The Singapore government introduced a bill into parliament to amend the Electronic Transactions Act (ETA) (Cap. 88) (ETA) on January 4, 2021. The amendments set out in the Electronic Transactions (Amendment) Bill will be of relevance to the trade and commodities finance and fintech sectors as their primary object is to achieve recognition and equivalence
The Personal Data Protection (Amendment) Bill (Bill) was introduced and read for the first time in Parliament on October 5, 2020
The Bill proposes significant changes to Singapore’s Personal Data Protection Act 2012 (PDPA). The amendments seek to keep Singapore’s data protection laws up to date with evolving technology developments, as well as global regulatory…
It has been eight years since the enactment of Singapore’s comprehensive data protection law, the Personal Data Protection Act 2012 (PDPA).
On May 14, 2020, a public consultation paper and accompanying Personal Data Protection (Amendment) Bill (Amendment Bill) were published, to solicit feedback on several proposed revisions to the PDPA.
The proposed changes are significant. Key amendments include:
- Increased financial penalties for contraventions of the PDPA
- Mandatory data breach notification
- Revised consent framework
- New data portability obligation
- Enhanced rules on telemarketing and spam
On 12 June 2020, Enterprise Singapore and the Singapore Standards Council launched Technical Reference 76: the first-ever guidelines to set out a national standard for e-commerce transactions. The standard is aimed at boosting the digitalisation of SMEs, as well as the burgeoning e-commerce sector in Singapore.
Technical Reference 76 serves as a practical reference for e-retailers and online marketplaces. The guidelines cover a wide range of functions, from the pre-purchase activities of browsing and selection, to purchasing and payment processes, as well as post-purchase fulfilment, delivery, product tracking, returns, refunds and exchanges. They provide best practices for businesses looking to develop and implement the necessary operational procedures, customer support, merchant verification controls, as well as processes to ensure that consumer-facing communications are clear and enable customers to make informed choices.…
On 4 June 2020, Singapore’s Personal Data Protection Regulations 2014 (Regulations) were amended to specify that recipients of personal data located outside Singapore which are certified under the Asia‑Pacific Economic Cooperation Cross-Border Privacy Rules (APEC CBPR) System, would satisfy the cross-border data transfer requirements under Singapore’s data protection law.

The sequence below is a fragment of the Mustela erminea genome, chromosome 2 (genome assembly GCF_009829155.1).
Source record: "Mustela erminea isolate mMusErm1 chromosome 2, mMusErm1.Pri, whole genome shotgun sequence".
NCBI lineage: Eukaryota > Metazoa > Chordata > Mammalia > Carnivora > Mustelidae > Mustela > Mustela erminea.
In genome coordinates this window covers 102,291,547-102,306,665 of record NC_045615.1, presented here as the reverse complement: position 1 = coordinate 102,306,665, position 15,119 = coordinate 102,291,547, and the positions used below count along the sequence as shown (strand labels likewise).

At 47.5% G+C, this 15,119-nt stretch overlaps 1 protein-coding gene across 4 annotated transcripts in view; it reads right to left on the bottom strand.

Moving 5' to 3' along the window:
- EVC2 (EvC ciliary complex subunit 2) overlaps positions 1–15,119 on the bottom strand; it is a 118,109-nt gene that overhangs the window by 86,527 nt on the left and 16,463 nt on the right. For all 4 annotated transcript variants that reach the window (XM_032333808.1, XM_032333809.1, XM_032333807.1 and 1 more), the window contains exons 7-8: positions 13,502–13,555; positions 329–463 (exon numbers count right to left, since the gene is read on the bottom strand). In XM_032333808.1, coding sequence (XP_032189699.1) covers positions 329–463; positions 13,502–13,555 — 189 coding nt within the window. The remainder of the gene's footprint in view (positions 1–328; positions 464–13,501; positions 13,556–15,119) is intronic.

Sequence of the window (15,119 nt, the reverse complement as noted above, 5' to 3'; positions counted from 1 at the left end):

The same outcome would be achieved if the recipient is a data intermediary (i.e., processes personal data on behalf of another), and is certified under the Asia‑Pacific Economic Cooperation Privacy Recognition for Processors (APEC PRP) System.
Continue Reading Singapore’s data transfer rules amended to recognise APEC CBPR and PRP certifications
The Personal Data Protection (Amendment) Bill 2020 (the Bill) was published today for public consultation.
Key amendments proposed in the Bill include:
- Increased financial penalties for breaches of the Personal Data Protection Act (the Act) of up to 10 per cent of annual gross turnover in Singapore or S$1 million, whichever is higher.
- Mandatory data breach notification to Singapore’s Personal Data Protection Commission (the Commission) and affected individuals.
- The timeline for notifying the Commission has been tweaked to within three calendar days from the day an organisation assesses that a breach is notifiable (this was previously 72 hours).
- There will be regulations to prescribe the categories of personal data which, if compromised in a data breach, will be considered likely to result in significant harm to the individuals affected.
- The exceptions to notifying affected individuals are: (a) where remedial actions have been taken; or (b) where the personal data is subject to technological protection measures (e.g., encryption), such that the breach is unlikely to result in significant harm to the affected individuals.
- Please also refer to our earlier client alert here.
Since coming into effect in 2014, Singapore’s personal data protection law has been active enforcing the law since its passing. The law applies to all organizations operating in Singapore, regardless of their size and the nature of their business. Companies that employ personnel in Singapore must take note of how Singapore data protection law applies…
On January 30, 2020, The World Health Organization (WHO) declared that the outbreak of novel coronavirus (COVID-19) is a “public health emergency of international concern.” This was, in part, an acknowledgement of the geographic spread of the virus and the need for intensified support for preparation and response, especially in vulnerable countries and regions. Further…
The World Health Organization (WHO) declared on January 30, 2020, that the outbreak of 2019 nCoV (novel coronavirus) is a “Public Health Emergency of International Concern.” Further information is available in the WHO statement. On January 31, 2020, the Centers for Disease Control and Prevention (CDC) in the United States also declared a public…
Singapore’s Personal Data Protection Commission (PDPC) has announced that data breach notification will soon become mandatory in Singapore. However, not all breaches need to be reported. We have prepared this guide to aid businesses in understanding when, to whom and how to notify should they encounter a data breach.
As further guidance and details on the new requirements will be provided by PDPC in due course, we will follow up with an updated guide at the appropriate time.
What is a data breach?
A data breach refers to any unauthorized access, collection, use, disclosure, copying, modification or disposal of personal data in an organization’s possession or under its control.…